Banned Book Review: The Giver by Lois Lowry

The Giver

Lois Lowry

180 pages

Republished in 2008 by Houghton Mifflin Company

Source: Public Library

It was almost December, and Jonas was beginning to be frightened. No. Wrong word, Jonas thought. Frightened meant that deep, sickening feeling of something terrible about to happen. . .

I had to review this book for Banned Books Week. The Giver is a book that I’ve read as a seventh-grader and loved. It’s one of those books that I push on my younger sisters, who are now seventh graders, in the way that only a crazed bookworm can. I haven’t read The Giver since middle school, so when I picked it up; I wondered if I would love it as much as I once did.

Within the first few paragraphs, readers realize that Jonas’s world is very different from our own. An airplane flies over the community Jonas lives in, frightening not only the young boy but every person around. Airplanes aren’t a part of their everyday lives. But then, things like choosing your spouse or occupation aren’t a part of that life either.

When Jonas turns twelve he, like all the other twelve year-olds, learns what their occupation will be for the rest of their lives. But Jonas is different. Instead of being chosen to be an engineer or teacher, he learns that he’s been selected to become the next Receiver of Memory. It’s a job of high honor but little power. Jonas is to receive the memories of others who lived generations ago. That way, those memories aren’t a burden to the rest of the community and no one else needs to experience anything but the most ordinary life. During his training, Jonas learns of war and love, happiness and hope. But can Jonas go back to living his life as it once was without these things?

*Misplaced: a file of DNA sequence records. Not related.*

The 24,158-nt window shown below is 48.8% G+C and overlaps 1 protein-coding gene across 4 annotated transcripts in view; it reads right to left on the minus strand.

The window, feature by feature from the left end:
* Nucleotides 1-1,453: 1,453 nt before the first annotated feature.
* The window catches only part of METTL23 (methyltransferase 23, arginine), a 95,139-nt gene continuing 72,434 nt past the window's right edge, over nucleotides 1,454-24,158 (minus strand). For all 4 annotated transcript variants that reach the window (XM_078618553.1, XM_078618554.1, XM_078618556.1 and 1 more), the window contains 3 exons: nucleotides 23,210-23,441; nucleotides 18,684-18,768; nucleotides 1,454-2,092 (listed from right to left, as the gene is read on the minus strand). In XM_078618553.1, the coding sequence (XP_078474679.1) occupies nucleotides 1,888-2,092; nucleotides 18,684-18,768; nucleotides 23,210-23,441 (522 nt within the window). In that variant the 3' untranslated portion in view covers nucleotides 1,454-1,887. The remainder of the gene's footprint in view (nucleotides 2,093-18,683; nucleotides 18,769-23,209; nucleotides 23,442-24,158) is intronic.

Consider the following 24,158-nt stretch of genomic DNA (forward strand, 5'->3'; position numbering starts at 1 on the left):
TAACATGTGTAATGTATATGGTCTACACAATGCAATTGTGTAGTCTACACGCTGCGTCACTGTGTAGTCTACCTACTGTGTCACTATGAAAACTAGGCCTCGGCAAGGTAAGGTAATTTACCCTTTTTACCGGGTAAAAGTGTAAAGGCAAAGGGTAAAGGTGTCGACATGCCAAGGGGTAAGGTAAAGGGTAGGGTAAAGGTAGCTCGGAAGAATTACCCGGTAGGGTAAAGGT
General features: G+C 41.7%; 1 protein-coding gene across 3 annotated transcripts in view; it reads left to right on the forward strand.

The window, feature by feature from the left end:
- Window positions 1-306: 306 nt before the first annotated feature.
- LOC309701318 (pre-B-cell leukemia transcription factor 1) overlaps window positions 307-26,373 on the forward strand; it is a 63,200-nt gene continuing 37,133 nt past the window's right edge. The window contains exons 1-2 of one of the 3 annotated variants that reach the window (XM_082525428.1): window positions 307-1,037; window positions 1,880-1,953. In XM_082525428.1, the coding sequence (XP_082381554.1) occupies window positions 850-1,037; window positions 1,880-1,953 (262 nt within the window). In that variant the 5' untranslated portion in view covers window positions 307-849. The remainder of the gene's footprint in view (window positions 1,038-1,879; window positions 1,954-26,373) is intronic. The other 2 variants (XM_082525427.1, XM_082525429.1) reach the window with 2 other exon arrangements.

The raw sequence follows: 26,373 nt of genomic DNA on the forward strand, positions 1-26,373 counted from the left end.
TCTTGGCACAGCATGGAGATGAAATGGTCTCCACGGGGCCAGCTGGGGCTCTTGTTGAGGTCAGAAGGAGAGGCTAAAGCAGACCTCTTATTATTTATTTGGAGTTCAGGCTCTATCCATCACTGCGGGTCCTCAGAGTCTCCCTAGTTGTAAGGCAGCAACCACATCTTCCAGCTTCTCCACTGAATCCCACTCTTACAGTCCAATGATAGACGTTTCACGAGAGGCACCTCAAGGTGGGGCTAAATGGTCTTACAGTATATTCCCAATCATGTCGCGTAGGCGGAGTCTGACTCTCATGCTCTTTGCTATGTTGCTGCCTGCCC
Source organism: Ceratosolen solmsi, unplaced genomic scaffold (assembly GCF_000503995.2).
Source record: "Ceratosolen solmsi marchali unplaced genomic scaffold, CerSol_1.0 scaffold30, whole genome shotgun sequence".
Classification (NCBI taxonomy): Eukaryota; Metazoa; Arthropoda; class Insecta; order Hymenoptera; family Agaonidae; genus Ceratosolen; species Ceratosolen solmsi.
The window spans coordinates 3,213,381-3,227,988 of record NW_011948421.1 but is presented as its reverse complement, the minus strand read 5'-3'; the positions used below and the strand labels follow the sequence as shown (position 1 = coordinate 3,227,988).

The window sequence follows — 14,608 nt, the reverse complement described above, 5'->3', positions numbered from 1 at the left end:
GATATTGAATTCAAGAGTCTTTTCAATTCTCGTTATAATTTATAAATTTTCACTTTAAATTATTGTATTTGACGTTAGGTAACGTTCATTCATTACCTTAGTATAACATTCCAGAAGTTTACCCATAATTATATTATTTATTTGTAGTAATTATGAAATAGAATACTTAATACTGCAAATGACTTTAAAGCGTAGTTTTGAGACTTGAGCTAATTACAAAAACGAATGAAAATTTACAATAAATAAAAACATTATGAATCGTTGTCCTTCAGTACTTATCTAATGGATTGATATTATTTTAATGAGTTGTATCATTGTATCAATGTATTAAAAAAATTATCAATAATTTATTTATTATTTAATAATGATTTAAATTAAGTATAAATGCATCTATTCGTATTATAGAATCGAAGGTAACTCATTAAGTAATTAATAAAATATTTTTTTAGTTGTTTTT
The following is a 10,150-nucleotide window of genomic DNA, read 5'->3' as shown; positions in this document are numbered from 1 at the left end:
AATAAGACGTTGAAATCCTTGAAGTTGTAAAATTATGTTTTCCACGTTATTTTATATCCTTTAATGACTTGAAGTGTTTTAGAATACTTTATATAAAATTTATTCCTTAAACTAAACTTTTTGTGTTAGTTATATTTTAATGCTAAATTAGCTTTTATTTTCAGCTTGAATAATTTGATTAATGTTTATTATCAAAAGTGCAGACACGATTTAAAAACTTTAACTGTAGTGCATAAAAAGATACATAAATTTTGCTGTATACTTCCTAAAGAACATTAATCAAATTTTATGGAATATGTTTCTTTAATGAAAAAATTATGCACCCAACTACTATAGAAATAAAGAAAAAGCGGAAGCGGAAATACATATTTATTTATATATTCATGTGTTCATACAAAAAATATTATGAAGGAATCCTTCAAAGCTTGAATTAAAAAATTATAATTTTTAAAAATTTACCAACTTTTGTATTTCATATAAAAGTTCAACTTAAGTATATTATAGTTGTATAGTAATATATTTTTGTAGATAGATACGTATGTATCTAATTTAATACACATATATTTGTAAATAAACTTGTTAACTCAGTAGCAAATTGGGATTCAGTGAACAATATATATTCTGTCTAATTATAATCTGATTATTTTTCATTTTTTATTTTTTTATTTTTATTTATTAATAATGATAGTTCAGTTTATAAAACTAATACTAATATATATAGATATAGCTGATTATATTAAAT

I’m glad to say that The Giver is just as powerful to me now as it was when I was twelve. I was surprised about how much of this book came back to as I read. After Jonas receives the memory of war and sees his friends playing it as game, he freaks out. Of course his friends have no idea what war is but Jonas does, and it sinks in how there’s so much this group will never know. Lowry’s writing is simple and the story gives readers just enough details to understand Jonas and the community he lives in. I can’t wait to read the last three books in this series.

The Giver is #23 on the American Library Association’s (ALA) list of Banned and Challenged Books of 2000-2009. The book has been challenged (someone has asked it to be removed from library shelves) or banned several times since its publication. It’s always been by parents who don’t like the ambiguous ending or the community’s method of dealing with troubled people, the elderly, and infants who aren’t thriving.

If you haven’t read The Giver, I think you should. My rating: 5 out of 5.

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23 thoughts on “Banned Book Review: The Giver by Lois Lowry